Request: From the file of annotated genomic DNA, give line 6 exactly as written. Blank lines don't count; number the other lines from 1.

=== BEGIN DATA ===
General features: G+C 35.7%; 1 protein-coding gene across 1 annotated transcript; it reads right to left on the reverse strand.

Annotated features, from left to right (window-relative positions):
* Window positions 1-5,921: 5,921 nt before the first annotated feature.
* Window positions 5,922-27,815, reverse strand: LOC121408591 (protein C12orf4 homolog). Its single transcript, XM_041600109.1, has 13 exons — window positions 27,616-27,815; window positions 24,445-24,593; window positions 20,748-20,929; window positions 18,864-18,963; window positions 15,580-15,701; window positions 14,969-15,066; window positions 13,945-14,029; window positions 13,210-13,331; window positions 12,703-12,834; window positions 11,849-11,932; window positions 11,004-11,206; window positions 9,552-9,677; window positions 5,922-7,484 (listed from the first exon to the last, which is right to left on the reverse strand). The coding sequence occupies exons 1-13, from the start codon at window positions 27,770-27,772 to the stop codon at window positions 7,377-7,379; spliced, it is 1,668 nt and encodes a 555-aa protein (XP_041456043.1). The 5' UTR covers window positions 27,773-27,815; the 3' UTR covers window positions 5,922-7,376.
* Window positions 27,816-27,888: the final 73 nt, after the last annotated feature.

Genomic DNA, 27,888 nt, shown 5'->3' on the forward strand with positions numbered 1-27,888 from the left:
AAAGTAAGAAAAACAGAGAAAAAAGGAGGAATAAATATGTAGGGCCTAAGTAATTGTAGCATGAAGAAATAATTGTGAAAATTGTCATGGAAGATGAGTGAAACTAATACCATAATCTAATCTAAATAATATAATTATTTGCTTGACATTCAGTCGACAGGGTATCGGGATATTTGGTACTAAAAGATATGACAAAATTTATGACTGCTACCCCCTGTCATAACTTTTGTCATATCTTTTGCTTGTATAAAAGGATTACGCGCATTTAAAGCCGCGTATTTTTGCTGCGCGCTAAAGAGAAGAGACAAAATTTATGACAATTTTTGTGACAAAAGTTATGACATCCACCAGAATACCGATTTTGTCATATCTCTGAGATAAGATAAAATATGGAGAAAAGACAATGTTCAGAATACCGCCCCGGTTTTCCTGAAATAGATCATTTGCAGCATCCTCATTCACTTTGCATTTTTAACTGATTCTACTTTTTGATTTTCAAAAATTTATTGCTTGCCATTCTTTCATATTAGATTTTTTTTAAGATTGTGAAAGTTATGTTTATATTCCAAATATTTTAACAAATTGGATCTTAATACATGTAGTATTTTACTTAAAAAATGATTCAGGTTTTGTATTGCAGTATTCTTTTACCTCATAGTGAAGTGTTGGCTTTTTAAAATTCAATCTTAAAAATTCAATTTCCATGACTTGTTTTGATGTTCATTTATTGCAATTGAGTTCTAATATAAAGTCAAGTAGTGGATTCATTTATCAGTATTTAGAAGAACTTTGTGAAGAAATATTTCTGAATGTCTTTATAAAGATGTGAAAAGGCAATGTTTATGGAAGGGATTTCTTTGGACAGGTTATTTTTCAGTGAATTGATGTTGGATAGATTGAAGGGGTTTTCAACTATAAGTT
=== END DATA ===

Genomic DNA, 27,888 nt, shown 5'->3' on the forward strand with positions numbered 1-27,888 from the left: